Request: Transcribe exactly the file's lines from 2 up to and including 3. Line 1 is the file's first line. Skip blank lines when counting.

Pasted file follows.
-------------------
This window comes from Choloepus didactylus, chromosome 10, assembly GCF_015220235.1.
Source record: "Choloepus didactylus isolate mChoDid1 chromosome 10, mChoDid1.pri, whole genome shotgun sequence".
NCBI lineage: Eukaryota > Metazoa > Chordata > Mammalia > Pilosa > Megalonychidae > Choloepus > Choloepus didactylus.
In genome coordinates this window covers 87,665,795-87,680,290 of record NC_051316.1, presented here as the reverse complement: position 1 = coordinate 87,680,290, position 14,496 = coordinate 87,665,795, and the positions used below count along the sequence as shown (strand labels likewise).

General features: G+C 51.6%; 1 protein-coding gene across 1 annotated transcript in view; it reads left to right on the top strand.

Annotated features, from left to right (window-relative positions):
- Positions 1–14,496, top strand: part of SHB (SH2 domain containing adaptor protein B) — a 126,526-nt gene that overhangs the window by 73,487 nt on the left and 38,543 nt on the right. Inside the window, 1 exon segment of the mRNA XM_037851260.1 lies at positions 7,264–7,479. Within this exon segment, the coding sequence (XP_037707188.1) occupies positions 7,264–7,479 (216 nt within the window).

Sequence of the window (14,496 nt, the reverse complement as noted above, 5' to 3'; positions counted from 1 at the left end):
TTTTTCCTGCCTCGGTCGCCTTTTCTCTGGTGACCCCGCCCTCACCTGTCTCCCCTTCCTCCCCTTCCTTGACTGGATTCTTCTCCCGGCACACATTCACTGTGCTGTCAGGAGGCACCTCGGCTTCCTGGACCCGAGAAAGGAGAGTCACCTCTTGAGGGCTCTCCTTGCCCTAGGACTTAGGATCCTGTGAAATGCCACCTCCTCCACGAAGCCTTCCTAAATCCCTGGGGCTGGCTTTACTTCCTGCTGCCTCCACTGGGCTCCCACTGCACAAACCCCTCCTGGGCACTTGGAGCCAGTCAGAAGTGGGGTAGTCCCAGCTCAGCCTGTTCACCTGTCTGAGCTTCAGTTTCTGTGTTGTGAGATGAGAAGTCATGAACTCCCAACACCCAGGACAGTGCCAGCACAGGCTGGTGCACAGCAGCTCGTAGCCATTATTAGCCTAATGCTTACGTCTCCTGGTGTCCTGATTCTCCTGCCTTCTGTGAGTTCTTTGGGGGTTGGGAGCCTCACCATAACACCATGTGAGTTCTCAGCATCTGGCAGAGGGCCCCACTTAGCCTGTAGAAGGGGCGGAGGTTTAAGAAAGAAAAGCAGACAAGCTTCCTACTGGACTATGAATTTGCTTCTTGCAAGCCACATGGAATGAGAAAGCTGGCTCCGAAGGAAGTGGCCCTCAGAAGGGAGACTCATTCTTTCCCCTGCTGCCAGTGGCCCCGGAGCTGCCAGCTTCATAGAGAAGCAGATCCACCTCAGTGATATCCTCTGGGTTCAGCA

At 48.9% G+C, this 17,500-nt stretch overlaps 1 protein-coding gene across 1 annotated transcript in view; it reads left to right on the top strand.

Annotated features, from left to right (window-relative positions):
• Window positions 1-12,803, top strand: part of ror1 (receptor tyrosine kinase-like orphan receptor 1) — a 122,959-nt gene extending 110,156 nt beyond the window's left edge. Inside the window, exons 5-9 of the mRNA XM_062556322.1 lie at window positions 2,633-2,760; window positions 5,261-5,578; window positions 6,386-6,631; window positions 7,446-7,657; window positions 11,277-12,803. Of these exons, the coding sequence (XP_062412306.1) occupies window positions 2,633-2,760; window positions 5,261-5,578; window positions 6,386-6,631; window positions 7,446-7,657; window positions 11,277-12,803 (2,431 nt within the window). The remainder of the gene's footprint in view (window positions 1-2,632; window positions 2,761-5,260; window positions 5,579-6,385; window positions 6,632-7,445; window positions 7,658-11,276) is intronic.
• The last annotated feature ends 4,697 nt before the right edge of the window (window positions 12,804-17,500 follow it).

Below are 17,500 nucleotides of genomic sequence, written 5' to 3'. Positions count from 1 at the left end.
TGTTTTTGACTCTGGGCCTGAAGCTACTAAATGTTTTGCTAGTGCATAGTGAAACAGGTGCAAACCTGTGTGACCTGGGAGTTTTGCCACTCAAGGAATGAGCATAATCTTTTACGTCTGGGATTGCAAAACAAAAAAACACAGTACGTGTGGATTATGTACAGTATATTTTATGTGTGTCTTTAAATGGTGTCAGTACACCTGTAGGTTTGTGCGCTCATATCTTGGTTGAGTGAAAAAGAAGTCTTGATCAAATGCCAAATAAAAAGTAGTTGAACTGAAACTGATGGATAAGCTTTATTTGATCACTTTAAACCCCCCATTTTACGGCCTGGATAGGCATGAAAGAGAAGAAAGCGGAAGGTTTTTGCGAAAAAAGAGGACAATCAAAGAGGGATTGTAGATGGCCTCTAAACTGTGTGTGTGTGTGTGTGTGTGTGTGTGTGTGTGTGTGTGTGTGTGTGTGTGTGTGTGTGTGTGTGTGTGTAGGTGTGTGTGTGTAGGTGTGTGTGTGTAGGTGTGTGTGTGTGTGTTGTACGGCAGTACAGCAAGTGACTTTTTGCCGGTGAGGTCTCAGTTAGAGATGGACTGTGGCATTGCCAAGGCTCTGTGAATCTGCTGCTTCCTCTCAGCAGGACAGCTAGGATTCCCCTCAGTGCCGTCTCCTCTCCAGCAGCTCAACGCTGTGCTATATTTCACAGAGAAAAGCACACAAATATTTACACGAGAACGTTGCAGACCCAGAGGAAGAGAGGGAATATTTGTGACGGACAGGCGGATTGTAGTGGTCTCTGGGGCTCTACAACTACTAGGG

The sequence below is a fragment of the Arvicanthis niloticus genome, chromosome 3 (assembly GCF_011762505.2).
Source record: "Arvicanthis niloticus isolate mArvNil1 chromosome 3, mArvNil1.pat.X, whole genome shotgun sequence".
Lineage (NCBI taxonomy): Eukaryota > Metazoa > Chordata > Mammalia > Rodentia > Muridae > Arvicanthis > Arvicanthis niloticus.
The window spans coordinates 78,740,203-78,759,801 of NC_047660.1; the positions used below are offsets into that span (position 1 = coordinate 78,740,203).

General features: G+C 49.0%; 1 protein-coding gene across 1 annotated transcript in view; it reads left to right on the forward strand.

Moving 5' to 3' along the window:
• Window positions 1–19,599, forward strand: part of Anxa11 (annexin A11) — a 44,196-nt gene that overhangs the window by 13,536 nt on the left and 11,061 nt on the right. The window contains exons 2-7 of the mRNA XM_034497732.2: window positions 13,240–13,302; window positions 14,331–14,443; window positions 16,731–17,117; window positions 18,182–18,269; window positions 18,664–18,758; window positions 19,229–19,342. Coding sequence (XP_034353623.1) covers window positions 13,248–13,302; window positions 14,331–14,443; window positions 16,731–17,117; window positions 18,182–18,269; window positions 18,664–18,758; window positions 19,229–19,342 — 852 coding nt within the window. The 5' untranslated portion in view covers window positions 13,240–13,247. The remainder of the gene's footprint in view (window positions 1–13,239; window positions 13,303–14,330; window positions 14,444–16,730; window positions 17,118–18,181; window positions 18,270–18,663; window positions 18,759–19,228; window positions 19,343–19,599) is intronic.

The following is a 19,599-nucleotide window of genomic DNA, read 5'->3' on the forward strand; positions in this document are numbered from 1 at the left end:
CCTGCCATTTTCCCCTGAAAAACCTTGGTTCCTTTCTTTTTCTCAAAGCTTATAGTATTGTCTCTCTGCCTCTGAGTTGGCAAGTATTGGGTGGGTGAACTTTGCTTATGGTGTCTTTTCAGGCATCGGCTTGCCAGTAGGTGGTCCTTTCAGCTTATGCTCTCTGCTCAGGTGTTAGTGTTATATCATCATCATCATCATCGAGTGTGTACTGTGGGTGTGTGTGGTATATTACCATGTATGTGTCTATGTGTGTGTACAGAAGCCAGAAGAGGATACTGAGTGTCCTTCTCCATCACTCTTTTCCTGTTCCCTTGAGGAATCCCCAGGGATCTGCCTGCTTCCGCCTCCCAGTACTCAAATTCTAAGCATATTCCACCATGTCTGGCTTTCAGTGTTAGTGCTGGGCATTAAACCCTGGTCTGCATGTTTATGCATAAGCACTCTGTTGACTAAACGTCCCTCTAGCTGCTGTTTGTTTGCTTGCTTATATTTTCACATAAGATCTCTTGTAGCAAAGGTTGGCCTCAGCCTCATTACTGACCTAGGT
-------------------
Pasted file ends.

Source record: "Choloepus didactylus isolate mChoDid1 chromosome 10, mChoDid1.pri, whole genome shotgun sequence".
NCBI lineage: Eukaryota > Metazoa > Chordata > Mammalia > Pilosa > Megalonychidae > Choloepus > Choloepus didactylus.